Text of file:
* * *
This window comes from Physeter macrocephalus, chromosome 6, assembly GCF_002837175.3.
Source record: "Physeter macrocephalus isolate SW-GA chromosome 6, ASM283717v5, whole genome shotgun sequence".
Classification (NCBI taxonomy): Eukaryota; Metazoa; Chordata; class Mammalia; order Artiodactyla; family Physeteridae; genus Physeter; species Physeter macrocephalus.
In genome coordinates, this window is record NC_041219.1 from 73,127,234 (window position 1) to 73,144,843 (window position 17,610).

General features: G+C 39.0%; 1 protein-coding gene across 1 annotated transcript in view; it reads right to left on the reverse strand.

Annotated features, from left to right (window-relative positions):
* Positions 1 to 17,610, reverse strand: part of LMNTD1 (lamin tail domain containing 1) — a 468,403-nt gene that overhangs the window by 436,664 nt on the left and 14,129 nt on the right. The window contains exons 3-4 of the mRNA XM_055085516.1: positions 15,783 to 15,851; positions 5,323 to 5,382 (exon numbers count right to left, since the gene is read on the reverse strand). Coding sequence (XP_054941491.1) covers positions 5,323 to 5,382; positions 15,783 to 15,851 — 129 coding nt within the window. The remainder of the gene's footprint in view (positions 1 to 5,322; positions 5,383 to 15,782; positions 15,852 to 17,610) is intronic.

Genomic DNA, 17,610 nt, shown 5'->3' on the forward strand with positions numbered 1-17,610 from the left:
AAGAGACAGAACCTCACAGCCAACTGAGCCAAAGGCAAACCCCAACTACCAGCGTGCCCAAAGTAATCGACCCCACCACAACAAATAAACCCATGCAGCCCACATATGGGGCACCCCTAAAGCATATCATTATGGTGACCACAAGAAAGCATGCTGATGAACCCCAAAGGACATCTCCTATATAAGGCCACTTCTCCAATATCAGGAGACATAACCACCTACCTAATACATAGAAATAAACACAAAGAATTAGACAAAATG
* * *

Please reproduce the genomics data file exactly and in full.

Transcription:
This window comes from Physeter macrocephalus, chromosome 6, assembly GCF_002837175.3.
Source record: "Physeter macrocephalus isolate SW-GA chromosome 6, ASM283717v5, whole genome shotgun sequence".
Classification (NCBI taxonomy): Eukaryota; Metazoa; Chordata; class Mammalia; order Artiodactyla; family Physeteridae; genus Physeter; species Physeter macrocephalus.
In genome coordinates, this window is record NC_041219.1 from 73,127,234 (window position 1) to 73,144,843 (window position 17,610).

General features: G+C 39.0%; 1 protein-coding gene across 1 annotated transcript in view; it reads right to left on the reverse strand.

Annotated features, from left to right (window-relative positions):
* Positions 1 to 17,610, reverse strand: part of LMNTD1 (lamin tail domain containing 1) — a 468,403-nt gene that overhangs the window by 436,664 nt on the left and 14,129 nt on the right. The window contains exons 3-4 of the mRNA XM_055085516.1: positions 15,783 to 15,851; positions 5,323 to 5,382 (exon numbers count right to left, since the gene is read on the reverse strand). Coding sequence (XP_054941491.1) covers positions 5,323 to 5,382; positions 15,783 to 15,851 — 129 coding nt within the window. The remainder of the gene's footprint in view (positions 1 to 5,322; positions 5,383 to 15,782; positions 15,852 to 17,610) is intronic.

Genomic DNA, 17,610 nt, shown 5'->3' on the forward strand with positions numbered 1-17,610 from the left:
AAGAGACAGAACCTCACAGCCAACTGAGCCAAAGGCAAACCCCAACTACCAGCGTGCCCAAAGTAATCGACCCCACCACAACAAATAAACCCATGCAGCCCACATATGGGGCACCCCTAAAGCATATCATTATGGTGACCACAAGAAAGCATGCTGATGAACCCCAAAGGACATCTCCTATATAAGGCCACTTCTCCAATATCAGGAGACATAACCACCTACCTAATACATAGAAATAAACACAAAGAATTAGACAAAATG